March Madness gives basketball lovers a chance to create a personalized bracket with their favorite NCAA teams and watch their results unfold. In recent years, healthcare companies across the country have noticed a surprising related trend: a bump in the number of vasectomies scheduled around March Madness. After all, it’s the perfect time to rest and binge watch all the action.
While a weekend of basketball may influence a man on when he schedules his vasectomy, it won’t help a man decide if he wants one. That’s why we asked ProMedica urologist Timothy Schuster, MD, to answer some common questions about vasectomies to determine if it’s the right procedure for you if you’re considering one.
Q: What is a vasectomy?
A: A vasectomy is a way to permanently sterilize a man. It is done by cutting and sealing the tubes (vas deferens) that carry sperm from your testicles to your urethra. This prevents fertilization by blocking sperm from mixing with seminal fluid before it’s ejaculated.
How long does the procedure take?
The outpatient procedure can last anywhere from 20 – 30 minutes and can be done under local anesthesia. Men are able to drive themselves home after; however, it may be a little uncomfortable.
How long is recovery?
A couple days of little to no physical activity are necessary. Some men place frozen peas or bags of ice on the area to minimize soreness.
What are some common misconceptions about vasectomies?
One of the most common misconceptions is that the testicles are disrupted; however the sterilization happens because of the interruption of sperm flow. Your body will continue to make sperm after a vasectomy but it will be reabsorbed into your body. Vasectomies do not affect testosterone levels, sex drive or the man’s ability to have an erection. Multiple studies have also shown that there is no connection between a vasectomy and an increased risk of prostate cancer.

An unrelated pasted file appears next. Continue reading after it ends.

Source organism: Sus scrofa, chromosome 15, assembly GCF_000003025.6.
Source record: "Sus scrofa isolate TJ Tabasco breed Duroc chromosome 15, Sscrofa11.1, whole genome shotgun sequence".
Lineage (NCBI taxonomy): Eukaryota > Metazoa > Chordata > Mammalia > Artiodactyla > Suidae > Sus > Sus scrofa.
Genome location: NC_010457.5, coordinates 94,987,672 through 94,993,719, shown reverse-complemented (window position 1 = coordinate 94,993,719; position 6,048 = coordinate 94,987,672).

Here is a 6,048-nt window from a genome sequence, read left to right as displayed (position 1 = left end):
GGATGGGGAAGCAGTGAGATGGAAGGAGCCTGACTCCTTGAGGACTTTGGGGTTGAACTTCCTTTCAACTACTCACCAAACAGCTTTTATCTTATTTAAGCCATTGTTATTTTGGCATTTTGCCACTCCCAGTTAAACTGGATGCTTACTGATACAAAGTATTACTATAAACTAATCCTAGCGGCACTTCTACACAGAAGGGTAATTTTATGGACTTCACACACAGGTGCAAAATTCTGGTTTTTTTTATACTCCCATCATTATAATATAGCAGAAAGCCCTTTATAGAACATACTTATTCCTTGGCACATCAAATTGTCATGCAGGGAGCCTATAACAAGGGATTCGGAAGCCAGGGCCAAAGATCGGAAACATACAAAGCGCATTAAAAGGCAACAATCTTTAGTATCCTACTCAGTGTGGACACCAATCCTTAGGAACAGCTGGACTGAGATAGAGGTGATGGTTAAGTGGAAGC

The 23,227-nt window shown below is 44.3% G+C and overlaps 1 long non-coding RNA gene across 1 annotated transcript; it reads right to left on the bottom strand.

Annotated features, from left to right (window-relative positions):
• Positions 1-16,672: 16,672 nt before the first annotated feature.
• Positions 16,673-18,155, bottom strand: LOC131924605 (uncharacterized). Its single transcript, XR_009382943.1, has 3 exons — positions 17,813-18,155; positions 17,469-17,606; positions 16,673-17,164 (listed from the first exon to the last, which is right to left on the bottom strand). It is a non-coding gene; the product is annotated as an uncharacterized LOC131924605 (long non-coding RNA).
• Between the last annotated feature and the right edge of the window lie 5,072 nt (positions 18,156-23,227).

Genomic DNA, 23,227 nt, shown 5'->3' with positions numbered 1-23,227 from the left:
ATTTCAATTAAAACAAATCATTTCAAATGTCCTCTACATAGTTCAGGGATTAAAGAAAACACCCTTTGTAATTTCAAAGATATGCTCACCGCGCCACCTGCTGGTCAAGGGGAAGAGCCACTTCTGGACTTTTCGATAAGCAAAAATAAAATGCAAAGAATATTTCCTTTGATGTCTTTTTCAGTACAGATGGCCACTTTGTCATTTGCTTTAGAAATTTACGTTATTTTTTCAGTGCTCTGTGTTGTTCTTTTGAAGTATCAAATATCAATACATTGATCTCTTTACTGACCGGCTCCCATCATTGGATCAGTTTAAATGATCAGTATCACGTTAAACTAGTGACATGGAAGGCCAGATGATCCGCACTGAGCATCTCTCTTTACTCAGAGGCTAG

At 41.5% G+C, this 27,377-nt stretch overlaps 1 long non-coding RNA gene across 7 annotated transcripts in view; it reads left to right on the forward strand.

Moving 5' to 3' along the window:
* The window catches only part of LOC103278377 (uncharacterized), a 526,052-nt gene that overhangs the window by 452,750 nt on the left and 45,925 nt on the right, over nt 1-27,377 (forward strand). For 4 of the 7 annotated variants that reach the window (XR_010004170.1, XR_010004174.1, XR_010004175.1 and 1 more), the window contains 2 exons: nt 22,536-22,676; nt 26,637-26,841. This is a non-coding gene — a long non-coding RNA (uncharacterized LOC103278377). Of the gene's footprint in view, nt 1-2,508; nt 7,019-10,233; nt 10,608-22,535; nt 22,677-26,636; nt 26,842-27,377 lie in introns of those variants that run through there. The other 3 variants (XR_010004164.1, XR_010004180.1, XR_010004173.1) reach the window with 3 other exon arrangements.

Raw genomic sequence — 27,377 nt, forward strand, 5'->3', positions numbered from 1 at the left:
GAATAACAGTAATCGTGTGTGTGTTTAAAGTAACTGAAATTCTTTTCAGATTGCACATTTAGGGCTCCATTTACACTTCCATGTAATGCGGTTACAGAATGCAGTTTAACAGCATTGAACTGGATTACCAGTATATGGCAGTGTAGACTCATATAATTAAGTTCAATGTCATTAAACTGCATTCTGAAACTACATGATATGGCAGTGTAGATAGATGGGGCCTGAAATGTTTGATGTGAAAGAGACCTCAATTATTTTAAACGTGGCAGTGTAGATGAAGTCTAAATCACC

How soon can I have sex after a vasectomy?
Most men are able to resume sexual activity one week after their vasectomy. However, you will need to use alternative forms of contraception until we confirm that the vasectomy worked. At our office, we ask men to drop off samples starting two months after the procedure and we continue to check every 3-4 weeks until two samples in a row show no sperm. At that point, we let the man know that they can stop using alternate birth control.
Do vasectomies ever fail?
It is possible, which is why the post-op checks are important. The only way you will know if the procedure failed is by dropping off a specimen or if your partner gets pregnant. Unfortunately, not even half of all men who receive a vasectomy comply with the post-op check, which we counsel our patients to do during the initial visit. We also encourage men to recheck annually, as there are rare reports of late failures, when specimens tested negative for sperm but then tested positive over time.
What can a man expect at the initial visit?
Before the vasectomy, you’ll come in for an initial consult with the urologist to discuss the procedure. This will also include a physical exam.
Are vasectomies reversible?
Yes, some vasectomies may be reversed, but the reversal process isn’t always successful and insurance rarely pays for it. Data shows that about 3% of men who get a vasectomy get a reversal. However, you should consider a vasectomy to be permanent.